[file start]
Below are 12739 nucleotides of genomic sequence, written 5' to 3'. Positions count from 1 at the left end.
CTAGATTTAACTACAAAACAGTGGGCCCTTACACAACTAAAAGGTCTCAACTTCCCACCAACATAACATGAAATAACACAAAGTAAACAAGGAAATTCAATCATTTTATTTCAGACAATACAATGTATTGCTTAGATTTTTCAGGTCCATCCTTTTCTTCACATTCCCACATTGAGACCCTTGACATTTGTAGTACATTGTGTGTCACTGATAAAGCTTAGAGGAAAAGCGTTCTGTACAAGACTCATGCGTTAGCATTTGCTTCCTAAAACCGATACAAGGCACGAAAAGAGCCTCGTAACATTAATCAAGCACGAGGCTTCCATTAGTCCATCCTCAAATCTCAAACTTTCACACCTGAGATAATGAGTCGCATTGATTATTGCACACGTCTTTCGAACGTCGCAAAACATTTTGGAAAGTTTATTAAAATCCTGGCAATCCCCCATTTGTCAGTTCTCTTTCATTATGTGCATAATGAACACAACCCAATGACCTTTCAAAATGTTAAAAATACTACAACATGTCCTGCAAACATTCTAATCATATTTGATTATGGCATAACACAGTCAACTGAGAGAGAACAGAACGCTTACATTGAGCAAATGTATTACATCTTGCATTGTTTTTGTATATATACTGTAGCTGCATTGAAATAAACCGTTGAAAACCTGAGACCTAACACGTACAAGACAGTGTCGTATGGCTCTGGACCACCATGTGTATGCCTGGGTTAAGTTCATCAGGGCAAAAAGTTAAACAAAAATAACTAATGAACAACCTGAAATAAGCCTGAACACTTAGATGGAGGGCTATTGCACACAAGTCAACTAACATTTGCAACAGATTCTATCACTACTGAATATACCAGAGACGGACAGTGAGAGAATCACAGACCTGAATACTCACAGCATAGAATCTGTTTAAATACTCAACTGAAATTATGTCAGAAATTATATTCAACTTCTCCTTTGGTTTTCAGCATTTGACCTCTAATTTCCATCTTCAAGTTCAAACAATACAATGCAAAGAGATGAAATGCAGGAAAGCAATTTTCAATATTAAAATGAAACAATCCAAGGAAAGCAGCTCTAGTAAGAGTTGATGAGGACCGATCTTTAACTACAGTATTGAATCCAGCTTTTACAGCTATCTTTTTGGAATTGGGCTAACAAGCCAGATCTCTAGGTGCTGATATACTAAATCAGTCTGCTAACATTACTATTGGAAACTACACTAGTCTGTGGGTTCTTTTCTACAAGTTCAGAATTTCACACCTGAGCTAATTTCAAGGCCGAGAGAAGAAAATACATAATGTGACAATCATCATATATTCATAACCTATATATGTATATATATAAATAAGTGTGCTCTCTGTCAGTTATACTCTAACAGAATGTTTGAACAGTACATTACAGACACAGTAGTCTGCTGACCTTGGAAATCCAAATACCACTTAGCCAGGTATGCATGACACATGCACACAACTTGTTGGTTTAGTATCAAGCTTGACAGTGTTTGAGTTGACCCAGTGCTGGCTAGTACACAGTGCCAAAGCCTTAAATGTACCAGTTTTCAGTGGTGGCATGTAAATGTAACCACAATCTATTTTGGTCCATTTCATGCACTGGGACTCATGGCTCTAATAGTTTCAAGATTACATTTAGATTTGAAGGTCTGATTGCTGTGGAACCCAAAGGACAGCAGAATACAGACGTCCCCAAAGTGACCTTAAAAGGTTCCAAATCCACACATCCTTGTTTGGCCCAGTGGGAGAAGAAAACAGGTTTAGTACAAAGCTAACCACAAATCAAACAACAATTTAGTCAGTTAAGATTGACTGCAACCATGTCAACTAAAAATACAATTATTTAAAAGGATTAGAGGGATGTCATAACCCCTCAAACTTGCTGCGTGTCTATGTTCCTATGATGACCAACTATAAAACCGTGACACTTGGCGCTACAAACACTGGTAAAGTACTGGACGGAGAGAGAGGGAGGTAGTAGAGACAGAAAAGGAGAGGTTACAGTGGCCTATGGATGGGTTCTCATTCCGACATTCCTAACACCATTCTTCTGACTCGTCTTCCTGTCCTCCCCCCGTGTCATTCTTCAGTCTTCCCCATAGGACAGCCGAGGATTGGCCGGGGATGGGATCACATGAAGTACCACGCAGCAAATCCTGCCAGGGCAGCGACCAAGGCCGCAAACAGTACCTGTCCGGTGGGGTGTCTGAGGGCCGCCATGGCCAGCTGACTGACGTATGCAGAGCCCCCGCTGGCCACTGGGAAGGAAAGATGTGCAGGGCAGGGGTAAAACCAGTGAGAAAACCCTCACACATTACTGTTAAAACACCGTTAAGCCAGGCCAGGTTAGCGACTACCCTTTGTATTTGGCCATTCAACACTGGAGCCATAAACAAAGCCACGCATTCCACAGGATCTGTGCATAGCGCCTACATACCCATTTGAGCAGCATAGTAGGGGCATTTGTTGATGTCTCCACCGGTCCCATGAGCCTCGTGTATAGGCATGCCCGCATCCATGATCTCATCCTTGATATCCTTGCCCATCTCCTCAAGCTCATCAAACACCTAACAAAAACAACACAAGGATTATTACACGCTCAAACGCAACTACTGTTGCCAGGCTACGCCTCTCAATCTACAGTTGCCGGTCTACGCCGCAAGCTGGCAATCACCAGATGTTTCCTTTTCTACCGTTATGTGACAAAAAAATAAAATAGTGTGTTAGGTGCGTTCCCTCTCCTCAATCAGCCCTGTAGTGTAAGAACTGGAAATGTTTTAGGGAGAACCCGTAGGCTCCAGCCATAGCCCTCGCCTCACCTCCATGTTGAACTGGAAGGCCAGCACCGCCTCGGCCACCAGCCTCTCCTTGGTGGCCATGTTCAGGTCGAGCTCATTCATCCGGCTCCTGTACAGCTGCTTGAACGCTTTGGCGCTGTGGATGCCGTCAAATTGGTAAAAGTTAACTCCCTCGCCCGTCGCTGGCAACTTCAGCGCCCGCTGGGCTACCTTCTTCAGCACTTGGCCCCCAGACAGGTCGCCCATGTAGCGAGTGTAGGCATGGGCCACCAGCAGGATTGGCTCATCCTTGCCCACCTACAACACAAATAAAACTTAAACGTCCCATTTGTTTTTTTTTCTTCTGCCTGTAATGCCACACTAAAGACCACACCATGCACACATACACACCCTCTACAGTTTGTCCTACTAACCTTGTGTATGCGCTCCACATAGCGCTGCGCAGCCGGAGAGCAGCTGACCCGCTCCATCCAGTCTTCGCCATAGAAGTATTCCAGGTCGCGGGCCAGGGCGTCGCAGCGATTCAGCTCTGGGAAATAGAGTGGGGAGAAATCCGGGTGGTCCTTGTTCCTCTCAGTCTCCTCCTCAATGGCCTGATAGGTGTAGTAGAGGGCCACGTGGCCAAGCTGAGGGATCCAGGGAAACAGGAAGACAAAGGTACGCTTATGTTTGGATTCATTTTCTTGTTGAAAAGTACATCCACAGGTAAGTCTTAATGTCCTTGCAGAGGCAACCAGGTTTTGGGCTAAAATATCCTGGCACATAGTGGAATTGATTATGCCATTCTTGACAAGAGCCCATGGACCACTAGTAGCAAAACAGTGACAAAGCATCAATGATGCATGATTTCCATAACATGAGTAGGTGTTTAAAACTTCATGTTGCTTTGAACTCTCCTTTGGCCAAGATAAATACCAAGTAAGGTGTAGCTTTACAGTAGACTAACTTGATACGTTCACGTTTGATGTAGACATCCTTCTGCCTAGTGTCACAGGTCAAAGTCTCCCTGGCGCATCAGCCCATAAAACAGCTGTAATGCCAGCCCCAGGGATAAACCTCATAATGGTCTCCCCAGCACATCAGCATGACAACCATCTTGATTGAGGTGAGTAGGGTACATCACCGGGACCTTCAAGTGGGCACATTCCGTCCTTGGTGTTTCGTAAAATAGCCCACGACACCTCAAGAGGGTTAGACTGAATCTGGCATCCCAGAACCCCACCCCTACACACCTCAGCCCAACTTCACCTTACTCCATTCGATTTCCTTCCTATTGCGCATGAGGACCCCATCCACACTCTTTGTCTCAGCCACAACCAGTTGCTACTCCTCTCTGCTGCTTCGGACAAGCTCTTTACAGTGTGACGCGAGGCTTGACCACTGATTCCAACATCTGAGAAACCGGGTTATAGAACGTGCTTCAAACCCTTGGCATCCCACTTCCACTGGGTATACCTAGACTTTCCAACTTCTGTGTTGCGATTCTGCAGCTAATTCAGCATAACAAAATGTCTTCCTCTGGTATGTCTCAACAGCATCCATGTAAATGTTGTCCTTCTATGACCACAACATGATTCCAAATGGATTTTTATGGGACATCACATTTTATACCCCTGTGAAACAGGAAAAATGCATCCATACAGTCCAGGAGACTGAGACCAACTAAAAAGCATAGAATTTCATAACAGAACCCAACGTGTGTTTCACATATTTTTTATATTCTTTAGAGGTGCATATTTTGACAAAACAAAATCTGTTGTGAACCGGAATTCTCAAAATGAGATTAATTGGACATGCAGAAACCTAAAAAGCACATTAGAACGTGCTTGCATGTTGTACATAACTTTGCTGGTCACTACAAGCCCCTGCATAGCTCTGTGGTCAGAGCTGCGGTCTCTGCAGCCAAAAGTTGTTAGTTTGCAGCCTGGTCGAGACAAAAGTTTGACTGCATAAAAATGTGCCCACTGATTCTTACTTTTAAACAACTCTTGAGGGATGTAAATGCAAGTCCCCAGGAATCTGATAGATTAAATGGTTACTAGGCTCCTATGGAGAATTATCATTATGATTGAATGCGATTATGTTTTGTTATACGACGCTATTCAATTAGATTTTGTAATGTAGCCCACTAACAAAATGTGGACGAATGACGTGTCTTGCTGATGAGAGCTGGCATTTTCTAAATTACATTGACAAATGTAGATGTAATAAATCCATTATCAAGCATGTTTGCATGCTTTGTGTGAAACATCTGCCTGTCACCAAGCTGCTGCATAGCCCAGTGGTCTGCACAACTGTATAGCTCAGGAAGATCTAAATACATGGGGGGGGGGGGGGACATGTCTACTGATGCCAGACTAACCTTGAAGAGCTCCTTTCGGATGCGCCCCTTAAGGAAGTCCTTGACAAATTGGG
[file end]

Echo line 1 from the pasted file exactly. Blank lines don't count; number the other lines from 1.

Below are 12739 nucleotides of genomic sequence, written 5' to 3'. Positions count from 1 at the left end.